conditions are seen in premature babies and the elderly.3 Three
mechanisms causing the condition of hyperkalemia are reduced aldosterone and
response, renal failure, and reduced distal delivery of sodium.2

This patient had chronic renal failure, was taking
prescription drugs (Zestril is an ACE inhibitor, Toprol is a beta-blocker,
and Aldactone inhibits aldosterone), ate a large volume of food that
contained potassium (bananas), and had diabetes. All these conditions
contributed to her hyperkalemia. Her increased serum potassium level on
admittance supports her diagnosis of hyperkalemia. Her creatinine, GFR, and
BUN results support her condition of renal failure.

When a patient has hyperkalemia, the signs and
symptoms that are usually present include fatigue, weakness, tingling,
numbness, paralysis, palpitations, difficultly breathing, and mental
Cardiac effects can be seen due to bradycardia and on the ECG there will be
a prolonged PR and QRS intervals with peaked T waves.3 The
patient in this case had fatigue and muscle weakness but did not undergo an

Pre-analytical causes

Prior to running a specimen for a potassium level,
there are causes that can create a factitious or pseudohyperkalemia reading,
it is important to recognize these factors. These include leukocytosis
(>50,000/mm3), thrombocytosis (>10^6/mm3), and erythrocyte (RBC) hemolysis
(Note: The samples in this case were not hemolyzed.) When these cells break
down, they release potassium into the circulation, thus increasing the serum
potassium level (make sure rhabdomyolysis is not the underlying cause).
Pre-analytical causes can also be due to improper collection (e.g.,
excessive fist clenching, incorrect order of draw [K+ EDTA may be back
flushed into the serum separator tube] and collecting above an IV line of a
potassium infusion). Sample processing errors may include centrifuging (more
than once) and refrigeration.6,7


In this case, the patient was treated with dextrose,
insulin, and Kayexalate. The dextrose and insulin temporarily shift
potassium back into the cells, and the Kayexalate exchanges sodium for
potassium and binds it in the large intestine. Other options for treatment
include calcium supplementation (decreases myocardial excitability),
bicarbonate therapy (stimulates Na+/K+ ATPase), Salbutamol (B2-selective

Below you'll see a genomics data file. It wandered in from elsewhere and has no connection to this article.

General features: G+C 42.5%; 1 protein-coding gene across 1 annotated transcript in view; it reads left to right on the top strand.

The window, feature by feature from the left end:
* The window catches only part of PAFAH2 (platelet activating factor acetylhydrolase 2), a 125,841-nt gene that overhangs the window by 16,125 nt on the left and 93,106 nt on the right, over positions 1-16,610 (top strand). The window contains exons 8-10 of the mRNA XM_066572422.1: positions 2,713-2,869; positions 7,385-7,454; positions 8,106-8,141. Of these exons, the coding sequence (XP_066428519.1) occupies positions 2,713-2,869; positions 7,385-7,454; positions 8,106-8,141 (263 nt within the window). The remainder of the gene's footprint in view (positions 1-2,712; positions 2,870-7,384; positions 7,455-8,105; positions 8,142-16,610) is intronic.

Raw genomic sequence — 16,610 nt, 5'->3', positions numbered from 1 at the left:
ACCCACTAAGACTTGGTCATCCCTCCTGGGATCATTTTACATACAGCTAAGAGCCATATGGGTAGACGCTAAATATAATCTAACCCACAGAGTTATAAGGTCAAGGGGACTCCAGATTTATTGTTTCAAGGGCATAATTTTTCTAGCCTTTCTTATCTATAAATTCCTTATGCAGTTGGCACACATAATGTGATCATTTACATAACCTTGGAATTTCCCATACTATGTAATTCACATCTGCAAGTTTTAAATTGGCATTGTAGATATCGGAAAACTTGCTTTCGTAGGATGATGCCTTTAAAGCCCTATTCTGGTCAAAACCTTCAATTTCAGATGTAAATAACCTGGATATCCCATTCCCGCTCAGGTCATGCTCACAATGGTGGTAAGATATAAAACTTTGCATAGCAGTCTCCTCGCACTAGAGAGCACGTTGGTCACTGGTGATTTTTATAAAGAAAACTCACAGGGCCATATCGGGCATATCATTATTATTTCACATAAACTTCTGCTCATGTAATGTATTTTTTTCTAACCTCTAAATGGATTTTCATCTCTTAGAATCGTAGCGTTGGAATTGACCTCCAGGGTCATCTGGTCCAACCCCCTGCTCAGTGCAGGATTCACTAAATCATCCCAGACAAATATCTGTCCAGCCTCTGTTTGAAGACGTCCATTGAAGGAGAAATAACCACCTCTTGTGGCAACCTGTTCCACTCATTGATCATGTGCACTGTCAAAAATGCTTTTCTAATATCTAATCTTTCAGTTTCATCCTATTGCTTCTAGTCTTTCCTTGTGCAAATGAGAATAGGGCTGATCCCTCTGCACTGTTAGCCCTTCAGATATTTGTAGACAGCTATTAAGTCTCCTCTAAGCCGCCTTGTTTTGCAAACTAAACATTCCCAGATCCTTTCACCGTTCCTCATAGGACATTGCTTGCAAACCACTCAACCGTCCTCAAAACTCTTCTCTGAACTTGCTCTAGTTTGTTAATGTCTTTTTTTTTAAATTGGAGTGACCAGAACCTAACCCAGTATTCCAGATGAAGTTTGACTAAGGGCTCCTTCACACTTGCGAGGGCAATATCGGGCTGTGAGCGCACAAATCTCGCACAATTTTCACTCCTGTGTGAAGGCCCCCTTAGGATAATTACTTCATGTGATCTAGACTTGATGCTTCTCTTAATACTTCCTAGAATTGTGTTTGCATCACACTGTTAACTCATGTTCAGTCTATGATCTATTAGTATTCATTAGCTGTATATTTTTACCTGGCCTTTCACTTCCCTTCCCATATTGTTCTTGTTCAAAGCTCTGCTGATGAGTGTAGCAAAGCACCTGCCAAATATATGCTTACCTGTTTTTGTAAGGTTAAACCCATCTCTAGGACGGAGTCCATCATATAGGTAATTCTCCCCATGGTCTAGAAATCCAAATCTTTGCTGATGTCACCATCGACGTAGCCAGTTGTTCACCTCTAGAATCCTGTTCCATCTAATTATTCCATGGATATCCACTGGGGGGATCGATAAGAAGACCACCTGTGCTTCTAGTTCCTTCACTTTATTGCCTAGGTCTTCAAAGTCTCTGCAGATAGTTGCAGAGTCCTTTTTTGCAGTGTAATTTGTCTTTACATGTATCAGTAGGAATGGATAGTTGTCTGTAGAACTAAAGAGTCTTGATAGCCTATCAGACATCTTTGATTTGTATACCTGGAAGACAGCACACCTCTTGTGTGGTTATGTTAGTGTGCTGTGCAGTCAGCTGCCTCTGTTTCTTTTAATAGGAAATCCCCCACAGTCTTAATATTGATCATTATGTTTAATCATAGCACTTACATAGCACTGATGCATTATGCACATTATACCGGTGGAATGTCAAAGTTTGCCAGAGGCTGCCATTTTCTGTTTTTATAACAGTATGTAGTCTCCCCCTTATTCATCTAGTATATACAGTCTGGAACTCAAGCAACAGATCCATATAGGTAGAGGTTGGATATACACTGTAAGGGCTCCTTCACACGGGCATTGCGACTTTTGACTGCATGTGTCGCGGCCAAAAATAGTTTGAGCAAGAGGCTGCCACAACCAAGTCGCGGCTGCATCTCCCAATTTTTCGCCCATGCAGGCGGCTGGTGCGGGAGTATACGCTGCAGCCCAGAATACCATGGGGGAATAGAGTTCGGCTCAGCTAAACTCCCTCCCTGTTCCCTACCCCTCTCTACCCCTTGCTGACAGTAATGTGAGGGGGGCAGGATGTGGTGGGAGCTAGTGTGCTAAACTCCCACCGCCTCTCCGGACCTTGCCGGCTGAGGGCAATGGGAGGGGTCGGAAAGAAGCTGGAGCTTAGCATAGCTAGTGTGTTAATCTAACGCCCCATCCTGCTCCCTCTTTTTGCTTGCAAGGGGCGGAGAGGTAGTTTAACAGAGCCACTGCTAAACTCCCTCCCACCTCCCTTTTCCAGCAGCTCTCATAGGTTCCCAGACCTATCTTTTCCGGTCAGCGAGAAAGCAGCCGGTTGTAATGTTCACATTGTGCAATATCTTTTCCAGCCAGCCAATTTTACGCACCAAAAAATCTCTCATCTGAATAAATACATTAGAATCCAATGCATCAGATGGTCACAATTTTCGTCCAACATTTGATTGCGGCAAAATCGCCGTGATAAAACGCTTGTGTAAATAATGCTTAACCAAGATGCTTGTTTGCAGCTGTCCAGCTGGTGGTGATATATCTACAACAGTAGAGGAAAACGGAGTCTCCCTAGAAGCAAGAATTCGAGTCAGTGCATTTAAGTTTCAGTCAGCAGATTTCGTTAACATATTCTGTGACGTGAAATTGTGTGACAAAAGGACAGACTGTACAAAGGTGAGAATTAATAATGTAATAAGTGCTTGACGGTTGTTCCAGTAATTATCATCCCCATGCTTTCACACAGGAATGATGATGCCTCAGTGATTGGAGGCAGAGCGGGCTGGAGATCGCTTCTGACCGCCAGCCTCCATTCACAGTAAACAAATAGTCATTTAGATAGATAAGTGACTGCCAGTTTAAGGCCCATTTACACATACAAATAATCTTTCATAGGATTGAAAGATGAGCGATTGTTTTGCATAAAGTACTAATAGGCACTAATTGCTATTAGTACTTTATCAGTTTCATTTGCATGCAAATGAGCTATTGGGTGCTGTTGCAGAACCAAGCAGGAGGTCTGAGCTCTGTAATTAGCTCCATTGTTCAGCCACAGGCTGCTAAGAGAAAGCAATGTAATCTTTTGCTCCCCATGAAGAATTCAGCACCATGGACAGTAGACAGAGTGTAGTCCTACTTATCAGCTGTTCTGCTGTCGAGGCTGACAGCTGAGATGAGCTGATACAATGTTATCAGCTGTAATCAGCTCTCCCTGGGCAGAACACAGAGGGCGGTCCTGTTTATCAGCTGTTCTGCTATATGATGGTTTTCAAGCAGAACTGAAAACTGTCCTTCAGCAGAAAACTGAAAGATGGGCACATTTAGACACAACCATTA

catecholamine which promotes K+ into cells), dialysis, diuretic, diet low in
potassium, and discontinuation of certain medications.5

Summary and case resolution

Hyperkalemia is a serum potassium concentration
greater than 5.0 mmol/L. The following causes contributed to this patient's
hyperkalemia: chronic renal failure, prescription drugs (Zestril, Toprol,
and Aldactone), increased potassium in food, and diabetes. Zestril is an ACE
inhibitor that decreases aldosterone synthesis. Toprol is a beta-blocker
that decreases Na+/K+ ATPase activity. Aldactone inhibits binding of
aldosterone to receptors in the renal tubule.

The patient had no history of using illicit drugs or alcohol.
She had been placed on a strict diet recently which included a lot of
fruit (apples, pears, and bananas) and vegetables (lettuce and

Pre-analytical causes include factitious (pseudohyperkalemia),
collection errors, or sample processing errors. Hyperkalemia can be
physiologically caused by redistribution, increased potassium intake, or
increased retention. This condition is usually treated with
dextrose/insulin, Kayexalate, calcium, bicarbonate, diuretic, low potassium
diet, dialysis, or discontinuation of medication.

Michael Lazzari, MS, BS(CLS), MT(ASCP),
recently completed his master's in Clinical Laboratory Management at
Michigan Technological University in Houghton, MI, and is currently working
as a medical technologist at War Memorial Hospital in Sault Ste. Marie, MI.
He will be starting his doctoral studies in June 2009.


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    . Accessed
    January 15, 2007.